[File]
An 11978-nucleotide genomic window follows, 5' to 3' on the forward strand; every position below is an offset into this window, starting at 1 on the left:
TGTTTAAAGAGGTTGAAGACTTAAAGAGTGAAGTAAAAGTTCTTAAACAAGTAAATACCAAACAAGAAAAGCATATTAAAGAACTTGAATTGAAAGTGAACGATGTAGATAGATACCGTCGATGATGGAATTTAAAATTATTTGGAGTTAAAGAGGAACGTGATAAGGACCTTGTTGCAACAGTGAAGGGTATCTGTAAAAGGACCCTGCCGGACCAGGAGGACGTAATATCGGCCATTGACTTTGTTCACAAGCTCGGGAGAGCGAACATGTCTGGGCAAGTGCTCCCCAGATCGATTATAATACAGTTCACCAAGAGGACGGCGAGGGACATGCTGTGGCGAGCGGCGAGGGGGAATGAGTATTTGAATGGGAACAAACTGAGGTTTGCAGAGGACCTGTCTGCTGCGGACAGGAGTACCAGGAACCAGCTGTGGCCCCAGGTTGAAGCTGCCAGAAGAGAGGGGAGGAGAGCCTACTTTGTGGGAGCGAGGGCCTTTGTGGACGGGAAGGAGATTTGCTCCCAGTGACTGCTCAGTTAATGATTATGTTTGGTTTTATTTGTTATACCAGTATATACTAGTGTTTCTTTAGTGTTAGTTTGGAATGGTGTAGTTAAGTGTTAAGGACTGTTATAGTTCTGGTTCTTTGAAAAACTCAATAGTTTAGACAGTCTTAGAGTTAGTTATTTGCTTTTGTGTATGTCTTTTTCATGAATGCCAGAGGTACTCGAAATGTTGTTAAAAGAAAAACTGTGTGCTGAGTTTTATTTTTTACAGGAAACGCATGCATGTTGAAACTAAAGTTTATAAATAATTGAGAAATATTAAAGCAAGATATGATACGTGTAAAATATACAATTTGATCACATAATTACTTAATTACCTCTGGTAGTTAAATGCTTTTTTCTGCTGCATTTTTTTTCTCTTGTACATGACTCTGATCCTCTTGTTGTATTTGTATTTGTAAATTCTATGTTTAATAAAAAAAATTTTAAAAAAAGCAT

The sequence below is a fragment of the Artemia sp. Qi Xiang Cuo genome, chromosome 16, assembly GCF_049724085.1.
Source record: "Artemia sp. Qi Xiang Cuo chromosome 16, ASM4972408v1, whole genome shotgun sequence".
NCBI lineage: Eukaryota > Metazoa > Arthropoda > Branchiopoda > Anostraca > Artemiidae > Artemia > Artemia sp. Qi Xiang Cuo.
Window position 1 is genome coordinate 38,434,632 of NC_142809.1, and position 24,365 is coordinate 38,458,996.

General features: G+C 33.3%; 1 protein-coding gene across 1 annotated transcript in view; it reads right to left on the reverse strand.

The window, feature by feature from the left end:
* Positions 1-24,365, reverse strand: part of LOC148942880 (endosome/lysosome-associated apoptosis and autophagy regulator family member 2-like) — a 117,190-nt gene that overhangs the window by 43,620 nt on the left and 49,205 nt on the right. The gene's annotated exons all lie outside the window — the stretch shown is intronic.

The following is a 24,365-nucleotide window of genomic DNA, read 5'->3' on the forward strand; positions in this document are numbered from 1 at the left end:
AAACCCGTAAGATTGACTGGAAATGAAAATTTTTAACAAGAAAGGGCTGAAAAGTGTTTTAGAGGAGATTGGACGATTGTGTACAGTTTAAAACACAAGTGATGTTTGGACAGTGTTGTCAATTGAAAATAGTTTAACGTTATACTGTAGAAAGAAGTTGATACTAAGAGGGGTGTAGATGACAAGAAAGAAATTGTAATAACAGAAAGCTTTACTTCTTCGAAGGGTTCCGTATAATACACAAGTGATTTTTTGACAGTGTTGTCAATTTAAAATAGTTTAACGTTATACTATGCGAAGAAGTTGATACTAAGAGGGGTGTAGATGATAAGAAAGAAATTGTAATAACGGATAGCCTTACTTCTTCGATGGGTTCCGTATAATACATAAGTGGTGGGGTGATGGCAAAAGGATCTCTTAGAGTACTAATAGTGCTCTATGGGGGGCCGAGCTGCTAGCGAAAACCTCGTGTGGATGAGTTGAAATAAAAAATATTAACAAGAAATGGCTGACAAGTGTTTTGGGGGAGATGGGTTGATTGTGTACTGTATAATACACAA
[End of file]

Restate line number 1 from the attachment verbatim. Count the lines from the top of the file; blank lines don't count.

An 11978-nucleotide genomic window follows, 5' to 3' on the forward strand; every position below is an offset into this window, starting at 1 on the left: